And finally, we’ve been deepening our ties with our interagency partners. Together with our interagency partners at Treasury, Commerce and State, we’ve issued tri- and quad-seal compliance notes which highlight enforcement trends, convey our collective expectations about compliance and identify red flags and other signs of potential illicit activity in financial and commercial networks. We are also working more closely than ever before with these partners to initiate new investigations from leads developed, for example, by FinCEN’s Office of the Whistleblower, or BIS’s analytics team.
Our focus on corporate enforcement is also reflected in our casework. Over the course of the past year, roughly two-thirds of the Justice Department’s corporate criminal resolutions have involved threats to U.S. national security. And the financial penalties from these cases total billions of dollars.
These cases include the Department’s first-ever corporate conviction for providing material support to a foreign terrorist organization. In that case, Lafarge SA, the world’s largest cement manufacturer, pleaded guilty to paying ISIS to protect profits and expand its market share in Northern Syria, and as part of the plea deal, agreed to pay a financial penalty totaling $778 million.
And last spring, we announced a corporate resolution with the British American Tobacco (BAT) company and its Asia-based subsidiary for bank fraud and sanctions violations. BAT – one of the largest tobacco companies in the world, which has been in operation for over 120 years – used an offshore subsidiary and third-party intermediary to conduct illicit business in North Korea that propped up the DPRK regime and supported its nuclear weapons program. The resolution in that case resulted in a total of $629 million in penalties.
And earlier this fall, the Department announced a guilty plea by a shipping company for conspiring to transport crude oil on behalf of Iran’s Islamic Revolutionary Guard Corps in violation of sanctions laws. In that action, the government seized nearly one million barrels of contraband crude oil.
Our national security cases reach across every walk of corporate life. Even those business operations that may appear far removed from the defense sector – like a cement and concrete manufacturer, or a tobacco company – can pose national security risks if companies are not highly sensitive to high-risk actors, high-risk regions and high-risk activities.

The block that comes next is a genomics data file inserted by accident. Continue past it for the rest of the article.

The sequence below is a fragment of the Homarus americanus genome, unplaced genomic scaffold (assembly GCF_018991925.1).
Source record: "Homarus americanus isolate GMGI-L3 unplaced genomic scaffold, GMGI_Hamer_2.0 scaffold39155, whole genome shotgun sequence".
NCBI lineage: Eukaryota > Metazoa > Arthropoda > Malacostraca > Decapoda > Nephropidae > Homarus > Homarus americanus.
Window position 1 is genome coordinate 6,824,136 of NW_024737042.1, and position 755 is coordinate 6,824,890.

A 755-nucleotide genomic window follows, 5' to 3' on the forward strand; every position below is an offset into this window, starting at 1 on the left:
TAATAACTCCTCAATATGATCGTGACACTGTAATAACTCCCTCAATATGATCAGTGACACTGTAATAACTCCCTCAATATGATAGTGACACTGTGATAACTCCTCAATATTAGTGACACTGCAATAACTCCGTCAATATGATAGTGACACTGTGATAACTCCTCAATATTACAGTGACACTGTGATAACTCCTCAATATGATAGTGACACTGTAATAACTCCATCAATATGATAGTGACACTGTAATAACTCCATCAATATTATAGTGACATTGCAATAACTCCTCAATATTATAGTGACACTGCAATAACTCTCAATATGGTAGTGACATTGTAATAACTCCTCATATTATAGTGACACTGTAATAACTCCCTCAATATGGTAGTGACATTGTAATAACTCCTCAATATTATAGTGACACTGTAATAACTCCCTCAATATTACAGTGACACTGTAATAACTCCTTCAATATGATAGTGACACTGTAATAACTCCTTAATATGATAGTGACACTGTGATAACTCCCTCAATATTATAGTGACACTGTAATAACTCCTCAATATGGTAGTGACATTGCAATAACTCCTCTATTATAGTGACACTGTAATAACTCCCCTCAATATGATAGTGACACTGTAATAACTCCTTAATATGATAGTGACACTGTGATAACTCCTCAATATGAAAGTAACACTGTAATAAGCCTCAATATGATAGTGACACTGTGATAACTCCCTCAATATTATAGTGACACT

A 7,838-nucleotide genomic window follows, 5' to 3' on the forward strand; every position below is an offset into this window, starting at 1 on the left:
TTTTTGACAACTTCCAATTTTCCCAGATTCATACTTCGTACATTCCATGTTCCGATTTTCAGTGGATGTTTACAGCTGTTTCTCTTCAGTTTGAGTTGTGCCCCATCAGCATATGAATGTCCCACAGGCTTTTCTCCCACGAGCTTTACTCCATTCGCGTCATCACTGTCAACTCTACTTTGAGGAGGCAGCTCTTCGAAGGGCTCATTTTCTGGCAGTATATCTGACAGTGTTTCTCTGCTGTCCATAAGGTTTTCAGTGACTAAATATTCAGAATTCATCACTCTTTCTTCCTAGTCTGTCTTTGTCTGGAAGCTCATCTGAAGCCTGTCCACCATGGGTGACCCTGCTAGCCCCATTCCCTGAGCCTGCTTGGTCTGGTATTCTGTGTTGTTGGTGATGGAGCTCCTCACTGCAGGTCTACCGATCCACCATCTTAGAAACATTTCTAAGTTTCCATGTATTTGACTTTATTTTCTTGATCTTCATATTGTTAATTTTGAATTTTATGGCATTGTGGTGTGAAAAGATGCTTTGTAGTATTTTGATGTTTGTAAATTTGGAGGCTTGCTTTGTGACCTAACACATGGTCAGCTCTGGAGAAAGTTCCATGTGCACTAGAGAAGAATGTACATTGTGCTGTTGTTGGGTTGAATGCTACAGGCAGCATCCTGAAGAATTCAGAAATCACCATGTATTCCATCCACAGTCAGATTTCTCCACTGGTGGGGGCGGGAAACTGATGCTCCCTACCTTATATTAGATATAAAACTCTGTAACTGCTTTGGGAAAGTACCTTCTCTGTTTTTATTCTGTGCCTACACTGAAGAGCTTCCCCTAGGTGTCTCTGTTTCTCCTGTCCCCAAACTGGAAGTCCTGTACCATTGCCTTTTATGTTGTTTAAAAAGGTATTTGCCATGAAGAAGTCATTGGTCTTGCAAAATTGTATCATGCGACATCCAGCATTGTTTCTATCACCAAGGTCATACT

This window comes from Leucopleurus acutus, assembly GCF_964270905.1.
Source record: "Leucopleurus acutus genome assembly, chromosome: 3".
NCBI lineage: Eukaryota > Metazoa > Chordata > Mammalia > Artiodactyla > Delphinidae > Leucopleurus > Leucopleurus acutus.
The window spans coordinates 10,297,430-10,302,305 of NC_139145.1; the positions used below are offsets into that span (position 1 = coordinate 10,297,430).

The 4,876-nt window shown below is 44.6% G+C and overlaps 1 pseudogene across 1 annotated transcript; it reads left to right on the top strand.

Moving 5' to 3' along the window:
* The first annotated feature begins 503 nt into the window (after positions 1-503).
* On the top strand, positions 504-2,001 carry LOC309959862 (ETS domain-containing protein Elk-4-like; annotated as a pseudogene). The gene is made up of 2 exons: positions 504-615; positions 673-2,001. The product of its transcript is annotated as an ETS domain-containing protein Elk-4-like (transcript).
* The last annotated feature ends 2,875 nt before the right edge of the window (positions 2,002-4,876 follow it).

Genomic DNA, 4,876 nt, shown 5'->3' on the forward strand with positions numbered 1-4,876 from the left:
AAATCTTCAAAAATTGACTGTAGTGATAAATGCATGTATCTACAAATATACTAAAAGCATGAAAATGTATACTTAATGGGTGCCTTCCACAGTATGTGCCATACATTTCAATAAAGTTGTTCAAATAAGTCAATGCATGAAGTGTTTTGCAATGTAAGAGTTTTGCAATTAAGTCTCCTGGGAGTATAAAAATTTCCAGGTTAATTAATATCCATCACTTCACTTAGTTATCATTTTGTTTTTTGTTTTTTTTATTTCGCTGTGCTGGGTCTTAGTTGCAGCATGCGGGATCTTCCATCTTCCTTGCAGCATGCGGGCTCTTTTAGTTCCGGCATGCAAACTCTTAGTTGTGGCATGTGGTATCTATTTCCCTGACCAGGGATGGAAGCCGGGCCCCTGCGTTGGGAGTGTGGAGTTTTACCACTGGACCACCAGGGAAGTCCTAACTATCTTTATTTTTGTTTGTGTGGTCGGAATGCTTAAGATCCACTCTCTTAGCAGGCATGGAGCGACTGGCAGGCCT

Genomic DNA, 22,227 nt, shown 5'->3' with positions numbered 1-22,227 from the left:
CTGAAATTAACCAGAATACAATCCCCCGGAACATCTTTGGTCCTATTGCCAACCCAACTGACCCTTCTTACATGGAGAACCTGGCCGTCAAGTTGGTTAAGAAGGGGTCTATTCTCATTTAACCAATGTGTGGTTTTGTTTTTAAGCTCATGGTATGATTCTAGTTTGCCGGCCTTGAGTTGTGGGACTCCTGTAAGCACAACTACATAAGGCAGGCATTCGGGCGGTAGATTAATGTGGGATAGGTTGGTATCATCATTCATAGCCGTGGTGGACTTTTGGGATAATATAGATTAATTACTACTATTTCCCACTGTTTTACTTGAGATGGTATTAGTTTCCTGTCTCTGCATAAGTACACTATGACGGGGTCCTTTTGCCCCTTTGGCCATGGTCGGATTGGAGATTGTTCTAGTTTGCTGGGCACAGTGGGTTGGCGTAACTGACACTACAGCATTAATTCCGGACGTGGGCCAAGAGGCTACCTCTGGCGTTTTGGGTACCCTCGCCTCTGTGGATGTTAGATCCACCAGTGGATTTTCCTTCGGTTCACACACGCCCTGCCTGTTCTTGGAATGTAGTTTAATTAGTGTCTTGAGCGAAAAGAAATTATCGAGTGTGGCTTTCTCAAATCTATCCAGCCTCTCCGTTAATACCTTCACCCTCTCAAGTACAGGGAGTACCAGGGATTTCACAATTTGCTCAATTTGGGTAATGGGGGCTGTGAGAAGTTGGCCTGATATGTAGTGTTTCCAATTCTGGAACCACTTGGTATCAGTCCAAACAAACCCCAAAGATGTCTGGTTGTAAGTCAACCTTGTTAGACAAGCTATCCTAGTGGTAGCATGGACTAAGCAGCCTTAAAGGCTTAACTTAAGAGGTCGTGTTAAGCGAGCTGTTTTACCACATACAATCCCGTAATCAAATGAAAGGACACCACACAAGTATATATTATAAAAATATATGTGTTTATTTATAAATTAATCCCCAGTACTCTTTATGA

Across the full spectrum of the Department’s corporate enforcement efforts, we are also working to develop new tools and remedies to address the ever-evolving facets of corporate malfeasance we encounter, including criminal resolutions that, for the first time, include divestiture of lines of business, specific performance as part of restitution and remediation, and tailored compensation and compliance requirements.
And the Department has further strengthened its efforts to promote voluntary self-disclosure through the announcement just last month of our new Department-wide mergers and acquisitions (M&A) policy.
In our increasingly global economy, companies are on the front line in responding to geopolitical risks. Rather than inadvertently discouraging responsible corporate actors from lawfully acquiring companies with ineffective compliance programs or a history of misconduct, we want to encourage acquiring companies to timely disclose misconduct committed by the acquired entity when they uncover evidence of those crimes during M&A due diligence or post-acquisition integration.
To that end, under the Department’s M&A policy, acquiring companies that voluntarily disclose criminal misconduct committed by an acquired entity within six months of the completion of a lawful, bona fide acquisition; cooperate with the ensuing investigation; and engage in timely, and appropriate remediation, restitution and disgorgement – generally within one year of the completion of the acquisition – can earn a presumption of declination.